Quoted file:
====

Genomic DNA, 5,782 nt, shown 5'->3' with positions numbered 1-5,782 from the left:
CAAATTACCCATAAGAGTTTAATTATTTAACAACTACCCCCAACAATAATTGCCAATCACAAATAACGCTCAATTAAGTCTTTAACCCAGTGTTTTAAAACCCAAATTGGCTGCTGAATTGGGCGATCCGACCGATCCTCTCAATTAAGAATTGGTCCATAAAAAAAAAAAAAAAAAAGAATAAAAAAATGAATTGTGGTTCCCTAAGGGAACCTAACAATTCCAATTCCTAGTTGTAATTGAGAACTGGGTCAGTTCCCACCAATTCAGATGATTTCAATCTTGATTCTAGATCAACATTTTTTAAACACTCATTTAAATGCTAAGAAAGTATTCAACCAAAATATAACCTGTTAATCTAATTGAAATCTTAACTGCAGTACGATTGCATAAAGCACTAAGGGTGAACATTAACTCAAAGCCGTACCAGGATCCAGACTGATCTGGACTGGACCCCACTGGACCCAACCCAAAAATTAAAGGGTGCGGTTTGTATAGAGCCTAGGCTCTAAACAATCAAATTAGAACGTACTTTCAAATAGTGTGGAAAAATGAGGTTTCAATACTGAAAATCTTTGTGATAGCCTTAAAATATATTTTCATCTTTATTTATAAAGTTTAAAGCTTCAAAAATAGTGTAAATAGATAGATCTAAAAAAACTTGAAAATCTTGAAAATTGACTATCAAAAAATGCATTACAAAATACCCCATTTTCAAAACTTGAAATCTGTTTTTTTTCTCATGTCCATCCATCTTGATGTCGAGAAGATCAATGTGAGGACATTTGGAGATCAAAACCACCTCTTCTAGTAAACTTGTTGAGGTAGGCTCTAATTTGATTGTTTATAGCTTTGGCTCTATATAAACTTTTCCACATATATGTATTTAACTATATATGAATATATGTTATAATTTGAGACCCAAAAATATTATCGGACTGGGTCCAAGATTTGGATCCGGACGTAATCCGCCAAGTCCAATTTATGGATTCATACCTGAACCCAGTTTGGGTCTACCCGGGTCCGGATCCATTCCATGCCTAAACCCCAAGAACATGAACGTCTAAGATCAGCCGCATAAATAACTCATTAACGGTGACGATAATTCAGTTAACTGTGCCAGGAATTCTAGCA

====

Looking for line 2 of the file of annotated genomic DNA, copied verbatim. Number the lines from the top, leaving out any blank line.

CAAATTACCCATAAGAGTTTAATTATTTAACAACTACCCCCAACAATAATTGCCAATCACAAATAACGCTCAATTAAGTCTTTAACCCAGTGTTTTAAAACCCAAATTGGCTGCTGAATTGGGCGATCCGACCGATCCTCTCAATTAAGAATTGGTCCATAAAAAAAAAAAAAAAAAAGAATAAAAAAATGAATTGTGGTTCCCTAAGGGAACCTAACAATTCCAATTCCTAGTTGTAATTGAGAACTGGGTCAGTTCCCACCAATTCAGATGATTTCAATCTTGATTCTAGATCAACATTTTTTAAACACTCATTTAAATGCTAAGAAAGTATTCAACCAAAATATAACCTGTTAATCTAATTGAAATCTTAACTGCAGTACGATTGCATAAAGCACTAAGGGTGAACATTAACTCAAAGCCGTACCAGGATCCAGACTGATCTGGACTGGACCCCACTGGACCCAACCCAAAAATTAAAGGGTGCGGTTTGTATAGAGCCTAGGCTCTAAACAATCAAATTAGAACGTACTTTCAAATAGTGTGGAAAAATGAGGTTTCAATACTGAAAATCTTTGTGATAGCCTTAAAATATATTTTCATCTTTATTTATAAAGTTTAAAGCTTCAAAAATAGTGTAAATAGATAGATCTAAAAAAACTTGAAAATCTTGAAAATTGACTATCAAAAAATGCATTACAAAATACCCCATTTTCAAAACTTGAAATCTGTTTTTTTTCTCATGTCCATCCATCTTGATGTCGAGAAGATCAATGTGAGGACATTTGGAGATCAAAACCACCTCTTCTAGTAAACTTGTTGAGGTAGGCTCTAATTTGATTGTTTATAGCTTTGGCTCTATATAAACTTTTCCACATATATGTATTTAACTATATATGAATATATGTTATAATTTGAGACCCAAAAATATTATCGGACTGGGTCCAAGATTTGGATCCGGACGTAATCCGCCAAGTCCAATTTATGGATTCATACCTGAACCCAGTTTGGGTCTACCCGGGTCCGGATCCATTCCATGCCTAAACCCCAAGAACATGAACGTCTAAGATCAGCCGCATAAATAACTCATTAACGGTGACGATAATTCAGTTAACTGTGCCAGGAATTCTAGCA